President Barack Obama has met with musicians including Nicki Minaj, Alicia Keys and Common to discuss efforts to keep his My Brother's Keeper initiative going beyond 2017.
The leader launched the campaign, which aims to support programs that keep young people of color out of legal trouble, in 2014, and he wants to ensure it continues long after his presidency comes to an end next year (17).
He invited a number of top R&B and hip-hop acts to the White House on Friday (15Apr16) to help him tackle the issue, with guests also including Busta Rhymes, Janelle Monae, Ludacris, Chance the Rapper, J. Cole, Wale, and DJ Khaled.
"Today I met @barackobama," Khaled wrote on Instagram.com. "Had the biggest... talk you could imagine. Me and my brother j cole talking more wins more blessings... @barackobama thank u for the invite. I'm so inspired. BLESS UP #mybrotherskeeper..."
Details about what exactly was discussed have not been released, but Nicki also took to Instagram.com to document the event, writing, "Met with President Obama today to discuss a few things that happen to be very dear to my (heart). I am #MyBrothersKeeper".
The meeting took place months after the 33-year-old rapper praised Obama for becoming the first sitting president to speak at a prison last year (15).
"I thought it was so important when he went to prisons and spoke to people who got 20 and 30 and 40 and 50 years for drugs," she said in December (15). "There are women who are raped, people who are killed and (offenders) don't even serve 20 years. I was blown away, watching the footage of him speaking to the prisoners. I loved that he made them people again. Because we all make mistakes."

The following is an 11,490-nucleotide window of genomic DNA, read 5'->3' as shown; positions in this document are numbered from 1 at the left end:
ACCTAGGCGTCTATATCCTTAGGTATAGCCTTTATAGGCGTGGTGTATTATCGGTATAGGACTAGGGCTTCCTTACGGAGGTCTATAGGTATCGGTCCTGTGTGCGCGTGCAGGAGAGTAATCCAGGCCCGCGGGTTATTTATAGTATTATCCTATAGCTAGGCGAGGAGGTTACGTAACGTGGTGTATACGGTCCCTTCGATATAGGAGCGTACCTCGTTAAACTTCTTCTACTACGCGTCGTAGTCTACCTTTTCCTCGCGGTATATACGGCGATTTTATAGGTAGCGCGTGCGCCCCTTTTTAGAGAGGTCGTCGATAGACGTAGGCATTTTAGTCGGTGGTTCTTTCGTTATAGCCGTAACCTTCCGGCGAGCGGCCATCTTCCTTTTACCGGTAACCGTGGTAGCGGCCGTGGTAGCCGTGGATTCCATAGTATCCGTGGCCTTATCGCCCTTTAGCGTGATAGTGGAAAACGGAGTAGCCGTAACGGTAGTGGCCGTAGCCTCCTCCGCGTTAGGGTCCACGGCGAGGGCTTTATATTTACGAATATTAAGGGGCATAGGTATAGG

And Alicia met with lawmakers on Capitol Hill in November (15) and urged them to pass legislation which would change the way certain convicted criminals are sentenced. She also stressed the importance of how the bill pertains to juvenile offenders.
"Nowhere in the rest of the western world are juveniles being tried as adults, or even worse, sentenced to life sentences without parole," she said. "Is this who we are now? Is this who we want to be? These are just regular boys and girls, trying to find their way.
"Fourteen years old and tried as an adult. Sixteen years old and tried as an adult. We can no longer afford to be this cruel to our young... It's heartless."